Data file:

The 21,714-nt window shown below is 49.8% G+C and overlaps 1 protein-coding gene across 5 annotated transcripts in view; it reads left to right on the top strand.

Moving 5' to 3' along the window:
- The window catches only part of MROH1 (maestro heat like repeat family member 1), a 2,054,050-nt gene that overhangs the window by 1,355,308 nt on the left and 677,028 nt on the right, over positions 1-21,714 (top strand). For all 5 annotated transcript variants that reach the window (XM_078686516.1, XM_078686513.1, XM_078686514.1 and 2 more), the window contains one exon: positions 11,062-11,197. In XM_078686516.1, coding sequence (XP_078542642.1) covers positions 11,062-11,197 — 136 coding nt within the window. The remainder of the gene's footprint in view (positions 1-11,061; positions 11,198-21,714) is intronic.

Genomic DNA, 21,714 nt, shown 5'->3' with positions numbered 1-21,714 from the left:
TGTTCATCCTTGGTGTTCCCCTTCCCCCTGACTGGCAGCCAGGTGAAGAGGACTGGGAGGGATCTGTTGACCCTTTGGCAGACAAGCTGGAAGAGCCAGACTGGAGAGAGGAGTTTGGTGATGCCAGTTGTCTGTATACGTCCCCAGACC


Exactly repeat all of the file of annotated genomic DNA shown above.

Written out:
The 21,714-nt window shown below is 49.8% G+C and overlaps 1 protein-coding gene across 5 annotated transcripts in view; it reads left to right on the top strand.

Moving 5' to 3' along the window:
- The window catches only part of MROH1 (maestro heat like repeat family member 1), a 2,054,050-nt gene that overhangs the window by 1,355,308 nt on the left and 677,028 nt on the right, over positions 1-21,714 (top strand). For all 5 annotated transcript variants that reach the window (XM_078686516.1, XM_078686513.1, XM_078686514.1 and 2 more), the window contains one exon: positions 11,062-11,197. In XM_078686516.1, coding sequence (XP_078542642.1) covers positions 11,062-11,197 — 136 coding nt within the window. The remainder of the gene's footprint in view (positions 1-11,061; positions 11,198-21,714) is intronic.

Genomic DNA, 21,714 nt, shown 5'->3' with positions numbered 1-21,714 from the left:
TGTTCATCCTTGGTGTTCCCCTTCCCCCTGACTGGCAGCCAGGTGAAGAGGACTGGGAGGGATCTGTTGACCCTTTGGCAGACAAGCTGGAAGAGCCAGACTGGAGAGAGGAGTTTGGTGATGCCAGTTGTCTGTATACGTCCCCAGACC